Please login to post comment

Being Competent to Practice

  • Datalaw Admin
  • Apr 5, 2017
  • 0 comment(s)

Principle 5 of the SRA Handbook requires solicitors to provide a proper standard of service to their clients. In order to comply with this principle it is essential that solicitors meet the competences outlined within the SRA’s Competence Statement. Consisting of three sections; a Statement of Solicitor Competence, the Threshold Standard and a Statement of Legal Knowledge, the Competence Statement defines the standards expected of solicitors at the point of qualification and the steps needed to maintain these standards. The Statement is divided into the following four domains:

1.     Ethics, professionalism and judgement

2.     Technical legal practice

3.     Managing yourself and your work

4.     Working with other people


As opposed to certifying that they have completed a minimum of 16 hours legal CPD, solicitors will be required to make an annual declaration that they have considered their training needs, with reference to the Statement and the four domains outlined above, and have taken measures to maintain their competence.

It would seem that the Competence Statement is intentionally vague as it must be broad enough to apply to all practitioners regardless of their role, area of law or level of experience. Solicitors must first consider the Statement in respect of their practice and practice area in order to identify what is relevant in order to determine what, if any, training needs they have.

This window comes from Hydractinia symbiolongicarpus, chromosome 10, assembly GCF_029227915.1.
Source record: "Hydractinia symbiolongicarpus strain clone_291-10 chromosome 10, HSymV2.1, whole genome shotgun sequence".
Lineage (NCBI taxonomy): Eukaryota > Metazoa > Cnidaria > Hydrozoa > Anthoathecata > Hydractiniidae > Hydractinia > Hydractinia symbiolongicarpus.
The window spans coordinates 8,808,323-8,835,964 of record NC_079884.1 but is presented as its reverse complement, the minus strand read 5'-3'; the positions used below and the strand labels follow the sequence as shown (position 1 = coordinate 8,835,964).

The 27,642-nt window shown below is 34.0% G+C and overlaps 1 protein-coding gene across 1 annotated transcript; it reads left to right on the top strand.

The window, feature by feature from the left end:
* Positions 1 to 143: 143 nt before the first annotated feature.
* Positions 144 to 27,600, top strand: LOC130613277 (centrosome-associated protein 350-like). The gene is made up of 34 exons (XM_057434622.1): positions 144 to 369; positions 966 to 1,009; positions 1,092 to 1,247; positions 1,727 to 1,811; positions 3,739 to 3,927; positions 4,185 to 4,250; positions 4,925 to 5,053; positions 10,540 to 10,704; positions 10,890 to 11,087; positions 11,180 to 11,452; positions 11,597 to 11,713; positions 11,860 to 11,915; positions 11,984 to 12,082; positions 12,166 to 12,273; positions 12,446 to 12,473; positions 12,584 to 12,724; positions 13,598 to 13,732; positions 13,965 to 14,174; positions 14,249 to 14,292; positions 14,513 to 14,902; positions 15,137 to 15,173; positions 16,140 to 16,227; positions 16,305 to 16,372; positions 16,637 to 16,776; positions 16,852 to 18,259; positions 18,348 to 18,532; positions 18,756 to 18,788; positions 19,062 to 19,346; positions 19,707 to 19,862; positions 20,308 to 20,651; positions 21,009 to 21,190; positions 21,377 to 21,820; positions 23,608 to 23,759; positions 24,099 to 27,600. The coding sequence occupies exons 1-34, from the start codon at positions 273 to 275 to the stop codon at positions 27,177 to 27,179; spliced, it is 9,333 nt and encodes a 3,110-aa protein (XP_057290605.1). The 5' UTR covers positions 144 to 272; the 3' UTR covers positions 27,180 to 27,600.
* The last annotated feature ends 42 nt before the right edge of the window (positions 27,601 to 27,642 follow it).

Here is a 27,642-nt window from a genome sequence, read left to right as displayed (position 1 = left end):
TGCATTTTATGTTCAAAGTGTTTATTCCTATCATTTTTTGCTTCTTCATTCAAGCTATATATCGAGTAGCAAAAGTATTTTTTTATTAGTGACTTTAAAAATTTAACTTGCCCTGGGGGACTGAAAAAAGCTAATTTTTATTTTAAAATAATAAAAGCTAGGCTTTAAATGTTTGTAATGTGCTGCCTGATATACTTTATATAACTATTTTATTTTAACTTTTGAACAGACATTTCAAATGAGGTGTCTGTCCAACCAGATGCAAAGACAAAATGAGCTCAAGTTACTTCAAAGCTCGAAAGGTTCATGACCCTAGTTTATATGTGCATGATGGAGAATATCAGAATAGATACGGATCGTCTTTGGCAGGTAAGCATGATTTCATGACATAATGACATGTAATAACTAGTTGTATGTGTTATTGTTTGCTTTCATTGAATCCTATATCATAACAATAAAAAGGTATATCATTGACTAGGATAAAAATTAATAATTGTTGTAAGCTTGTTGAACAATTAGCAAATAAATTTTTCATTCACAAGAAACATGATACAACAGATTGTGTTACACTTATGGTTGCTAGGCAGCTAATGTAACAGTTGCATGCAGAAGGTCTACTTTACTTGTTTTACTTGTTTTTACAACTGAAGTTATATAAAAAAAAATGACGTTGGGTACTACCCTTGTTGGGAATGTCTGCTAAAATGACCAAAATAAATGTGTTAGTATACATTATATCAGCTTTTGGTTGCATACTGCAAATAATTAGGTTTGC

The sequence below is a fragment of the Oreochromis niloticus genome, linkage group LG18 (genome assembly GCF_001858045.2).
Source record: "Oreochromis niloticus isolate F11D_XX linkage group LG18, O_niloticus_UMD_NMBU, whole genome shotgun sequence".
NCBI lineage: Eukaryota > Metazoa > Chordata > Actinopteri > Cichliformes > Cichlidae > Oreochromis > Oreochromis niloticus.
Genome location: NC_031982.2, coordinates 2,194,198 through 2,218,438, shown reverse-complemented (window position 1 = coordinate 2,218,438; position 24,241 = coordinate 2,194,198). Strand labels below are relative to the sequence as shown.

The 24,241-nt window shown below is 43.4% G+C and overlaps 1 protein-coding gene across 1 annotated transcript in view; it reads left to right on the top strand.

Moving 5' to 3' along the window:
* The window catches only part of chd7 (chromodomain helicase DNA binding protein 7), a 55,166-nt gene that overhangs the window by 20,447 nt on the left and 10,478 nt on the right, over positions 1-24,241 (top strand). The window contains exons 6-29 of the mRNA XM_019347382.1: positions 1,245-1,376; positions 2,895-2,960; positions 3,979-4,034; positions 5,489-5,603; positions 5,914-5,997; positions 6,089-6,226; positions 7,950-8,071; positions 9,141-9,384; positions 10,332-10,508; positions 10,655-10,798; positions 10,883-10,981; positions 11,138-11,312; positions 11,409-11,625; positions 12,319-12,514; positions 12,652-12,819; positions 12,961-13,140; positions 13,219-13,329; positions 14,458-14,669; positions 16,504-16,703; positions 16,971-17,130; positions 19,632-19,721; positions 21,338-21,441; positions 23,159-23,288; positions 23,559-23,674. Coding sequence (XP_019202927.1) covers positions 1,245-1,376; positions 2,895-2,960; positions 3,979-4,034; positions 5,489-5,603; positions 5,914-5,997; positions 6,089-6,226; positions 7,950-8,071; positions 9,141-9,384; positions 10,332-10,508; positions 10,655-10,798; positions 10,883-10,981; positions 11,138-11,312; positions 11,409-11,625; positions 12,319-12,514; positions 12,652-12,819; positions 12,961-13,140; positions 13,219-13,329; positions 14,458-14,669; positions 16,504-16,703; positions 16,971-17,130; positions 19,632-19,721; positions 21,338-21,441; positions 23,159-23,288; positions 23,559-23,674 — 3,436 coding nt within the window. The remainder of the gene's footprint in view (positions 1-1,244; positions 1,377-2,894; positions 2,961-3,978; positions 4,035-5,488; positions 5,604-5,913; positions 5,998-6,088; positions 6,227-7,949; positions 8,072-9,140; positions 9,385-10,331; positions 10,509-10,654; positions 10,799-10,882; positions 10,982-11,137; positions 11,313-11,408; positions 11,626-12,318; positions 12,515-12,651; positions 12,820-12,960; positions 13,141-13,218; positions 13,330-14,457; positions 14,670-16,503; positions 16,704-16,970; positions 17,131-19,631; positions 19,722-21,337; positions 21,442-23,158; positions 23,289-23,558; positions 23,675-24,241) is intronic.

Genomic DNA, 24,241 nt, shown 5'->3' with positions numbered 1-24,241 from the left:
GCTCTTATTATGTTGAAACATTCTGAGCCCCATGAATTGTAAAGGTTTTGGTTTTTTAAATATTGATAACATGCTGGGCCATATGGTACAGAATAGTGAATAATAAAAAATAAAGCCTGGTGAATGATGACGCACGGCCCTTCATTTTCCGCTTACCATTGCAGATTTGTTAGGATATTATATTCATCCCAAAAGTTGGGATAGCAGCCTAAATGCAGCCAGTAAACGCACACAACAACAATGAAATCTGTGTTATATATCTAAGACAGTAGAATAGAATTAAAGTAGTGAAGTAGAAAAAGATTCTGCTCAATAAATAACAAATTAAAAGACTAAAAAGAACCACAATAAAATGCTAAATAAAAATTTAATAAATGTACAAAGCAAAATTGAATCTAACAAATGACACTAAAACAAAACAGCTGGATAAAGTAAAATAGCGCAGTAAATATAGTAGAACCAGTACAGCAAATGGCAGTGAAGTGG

Designed as both a regulatory tool and a learning aid which can either run along side a firm’s existing competence framework or which will encourage firms to adopt such an approach, it is up to the solicitor or firm in question to decide how best to use the Competence Statement, however there is no indication legal CPD will no longer be required.


Datalaw is synonymous with providing high quality cost effective solutions to solicitor’s training needs and our new learning management system is now making it even easier for solicitors and their firms to demonstrate that they are competent to practice – see for further details.

( 0 ) comment(s)